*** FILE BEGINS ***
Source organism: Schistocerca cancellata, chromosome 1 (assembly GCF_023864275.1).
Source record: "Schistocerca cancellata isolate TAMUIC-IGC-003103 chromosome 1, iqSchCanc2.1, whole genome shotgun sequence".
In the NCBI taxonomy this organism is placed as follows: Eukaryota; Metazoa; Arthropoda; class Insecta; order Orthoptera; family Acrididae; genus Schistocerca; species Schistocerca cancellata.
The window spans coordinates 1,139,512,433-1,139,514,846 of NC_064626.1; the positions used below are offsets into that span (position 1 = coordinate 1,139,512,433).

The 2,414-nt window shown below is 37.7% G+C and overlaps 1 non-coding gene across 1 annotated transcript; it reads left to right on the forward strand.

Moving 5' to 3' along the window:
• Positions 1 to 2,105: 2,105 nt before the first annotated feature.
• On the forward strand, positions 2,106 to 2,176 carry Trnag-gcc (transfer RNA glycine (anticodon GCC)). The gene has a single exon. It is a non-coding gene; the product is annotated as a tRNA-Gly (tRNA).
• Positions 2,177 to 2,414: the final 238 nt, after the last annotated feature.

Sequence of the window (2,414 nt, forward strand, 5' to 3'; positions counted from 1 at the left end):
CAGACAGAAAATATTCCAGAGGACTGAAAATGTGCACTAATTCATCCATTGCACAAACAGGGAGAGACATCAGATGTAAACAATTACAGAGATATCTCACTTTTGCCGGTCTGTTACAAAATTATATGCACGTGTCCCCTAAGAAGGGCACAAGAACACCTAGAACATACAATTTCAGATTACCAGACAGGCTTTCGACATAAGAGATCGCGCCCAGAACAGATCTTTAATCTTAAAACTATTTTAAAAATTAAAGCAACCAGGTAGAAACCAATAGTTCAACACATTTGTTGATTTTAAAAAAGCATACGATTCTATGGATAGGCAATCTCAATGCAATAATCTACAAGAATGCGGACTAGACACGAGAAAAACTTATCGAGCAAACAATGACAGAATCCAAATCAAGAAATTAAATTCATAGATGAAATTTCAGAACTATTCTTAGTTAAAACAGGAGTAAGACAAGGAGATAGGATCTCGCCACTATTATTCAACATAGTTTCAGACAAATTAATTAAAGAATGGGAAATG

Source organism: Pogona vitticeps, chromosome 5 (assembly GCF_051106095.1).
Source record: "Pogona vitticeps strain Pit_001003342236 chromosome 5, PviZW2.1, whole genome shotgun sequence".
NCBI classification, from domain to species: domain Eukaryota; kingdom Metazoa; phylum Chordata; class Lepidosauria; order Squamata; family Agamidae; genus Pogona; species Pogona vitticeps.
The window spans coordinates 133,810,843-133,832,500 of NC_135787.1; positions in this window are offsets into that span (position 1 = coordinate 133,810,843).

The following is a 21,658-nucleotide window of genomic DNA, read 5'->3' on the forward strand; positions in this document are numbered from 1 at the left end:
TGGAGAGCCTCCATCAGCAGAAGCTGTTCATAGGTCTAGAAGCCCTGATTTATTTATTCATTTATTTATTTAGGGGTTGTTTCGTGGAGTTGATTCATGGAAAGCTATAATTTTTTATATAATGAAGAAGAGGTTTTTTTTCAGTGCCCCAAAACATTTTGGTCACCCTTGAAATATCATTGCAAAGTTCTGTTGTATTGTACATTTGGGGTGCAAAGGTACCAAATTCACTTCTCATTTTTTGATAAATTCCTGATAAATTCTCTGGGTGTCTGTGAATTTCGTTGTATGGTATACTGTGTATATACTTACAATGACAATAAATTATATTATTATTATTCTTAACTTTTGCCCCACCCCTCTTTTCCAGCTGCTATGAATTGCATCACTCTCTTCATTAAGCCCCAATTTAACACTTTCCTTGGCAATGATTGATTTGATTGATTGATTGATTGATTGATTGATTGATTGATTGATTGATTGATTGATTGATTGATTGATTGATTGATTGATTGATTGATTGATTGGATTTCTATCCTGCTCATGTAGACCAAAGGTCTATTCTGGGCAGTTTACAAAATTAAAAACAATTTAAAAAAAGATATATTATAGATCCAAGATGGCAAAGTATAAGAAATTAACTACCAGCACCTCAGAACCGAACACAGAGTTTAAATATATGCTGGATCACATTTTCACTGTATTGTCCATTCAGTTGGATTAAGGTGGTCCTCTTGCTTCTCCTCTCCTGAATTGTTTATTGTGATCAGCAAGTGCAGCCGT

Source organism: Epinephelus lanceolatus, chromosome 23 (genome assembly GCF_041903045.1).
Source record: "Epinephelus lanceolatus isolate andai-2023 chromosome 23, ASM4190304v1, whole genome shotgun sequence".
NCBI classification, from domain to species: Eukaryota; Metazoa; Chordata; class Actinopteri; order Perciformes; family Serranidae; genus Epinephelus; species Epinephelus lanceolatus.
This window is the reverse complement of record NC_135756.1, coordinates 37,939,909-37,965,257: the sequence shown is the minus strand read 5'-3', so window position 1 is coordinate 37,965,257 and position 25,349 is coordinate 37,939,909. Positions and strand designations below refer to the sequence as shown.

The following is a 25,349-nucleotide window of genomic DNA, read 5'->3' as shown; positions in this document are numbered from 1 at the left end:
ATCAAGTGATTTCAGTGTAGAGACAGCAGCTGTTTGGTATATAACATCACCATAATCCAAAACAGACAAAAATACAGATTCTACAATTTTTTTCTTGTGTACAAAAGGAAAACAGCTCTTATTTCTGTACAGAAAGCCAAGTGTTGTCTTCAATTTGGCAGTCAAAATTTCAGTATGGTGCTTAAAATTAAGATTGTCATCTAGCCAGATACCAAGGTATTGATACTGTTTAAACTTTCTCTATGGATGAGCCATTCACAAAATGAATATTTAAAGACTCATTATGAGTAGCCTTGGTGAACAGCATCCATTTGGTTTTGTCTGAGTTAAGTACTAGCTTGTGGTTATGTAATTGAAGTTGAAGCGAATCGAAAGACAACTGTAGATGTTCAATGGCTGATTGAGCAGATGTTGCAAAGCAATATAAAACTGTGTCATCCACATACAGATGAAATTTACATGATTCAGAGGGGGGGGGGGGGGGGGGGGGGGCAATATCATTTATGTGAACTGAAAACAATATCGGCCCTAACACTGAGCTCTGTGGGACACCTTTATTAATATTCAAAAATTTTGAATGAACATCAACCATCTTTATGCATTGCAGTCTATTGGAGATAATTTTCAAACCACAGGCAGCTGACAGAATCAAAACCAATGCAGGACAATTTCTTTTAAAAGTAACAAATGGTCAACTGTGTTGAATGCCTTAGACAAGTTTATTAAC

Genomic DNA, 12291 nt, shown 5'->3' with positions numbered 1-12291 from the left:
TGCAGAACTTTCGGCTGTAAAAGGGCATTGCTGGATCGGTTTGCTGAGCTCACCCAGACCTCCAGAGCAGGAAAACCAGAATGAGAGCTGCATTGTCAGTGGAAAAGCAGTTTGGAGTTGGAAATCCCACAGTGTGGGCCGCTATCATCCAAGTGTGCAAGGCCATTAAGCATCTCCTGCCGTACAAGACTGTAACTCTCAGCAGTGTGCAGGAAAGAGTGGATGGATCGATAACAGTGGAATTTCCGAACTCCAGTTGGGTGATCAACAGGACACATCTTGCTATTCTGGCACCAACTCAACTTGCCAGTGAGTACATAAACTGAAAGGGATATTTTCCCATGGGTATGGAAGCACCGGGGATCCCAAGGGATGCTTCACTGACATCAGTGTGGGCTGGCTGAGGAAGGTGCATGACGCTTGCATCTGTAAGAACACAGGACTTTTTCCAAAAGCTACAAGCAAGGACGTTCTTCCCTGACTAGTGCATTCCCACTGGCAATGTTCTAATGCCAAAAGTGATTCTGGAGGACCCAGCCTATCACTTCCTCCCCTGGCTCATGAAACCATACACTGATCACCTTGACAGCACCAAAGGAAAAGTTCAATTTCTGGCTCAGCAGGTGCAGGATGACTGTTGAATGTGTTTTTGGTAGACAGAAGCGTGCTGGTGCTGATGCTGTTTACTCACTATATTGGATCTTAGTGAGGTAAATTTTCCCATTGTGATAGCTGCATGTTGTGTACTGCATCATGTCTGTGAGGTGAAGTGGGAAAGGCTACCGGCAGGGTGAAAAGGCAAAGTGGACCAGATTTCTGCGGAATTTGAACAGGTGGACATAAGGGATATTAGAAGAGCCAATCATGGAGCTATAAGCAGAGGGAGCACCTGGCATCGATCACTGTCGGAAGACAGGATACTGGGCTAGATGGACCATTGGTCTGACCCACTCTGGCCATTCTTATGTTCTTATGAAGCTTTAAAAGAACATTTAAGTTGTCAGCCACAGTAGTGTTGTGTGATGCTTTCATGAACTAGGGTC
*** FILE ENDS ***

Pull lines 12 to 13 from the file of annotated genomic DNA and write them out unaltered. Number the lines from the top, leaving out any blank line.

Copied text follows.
Source organism: Pogona vitticeps, chromosome 5 (assembly GCF_051106095.1).
Source record: "Pogona vitticeps strain Pit_001003342236 chromosome 5, PviZW2.1, whole genome shotgun sequence".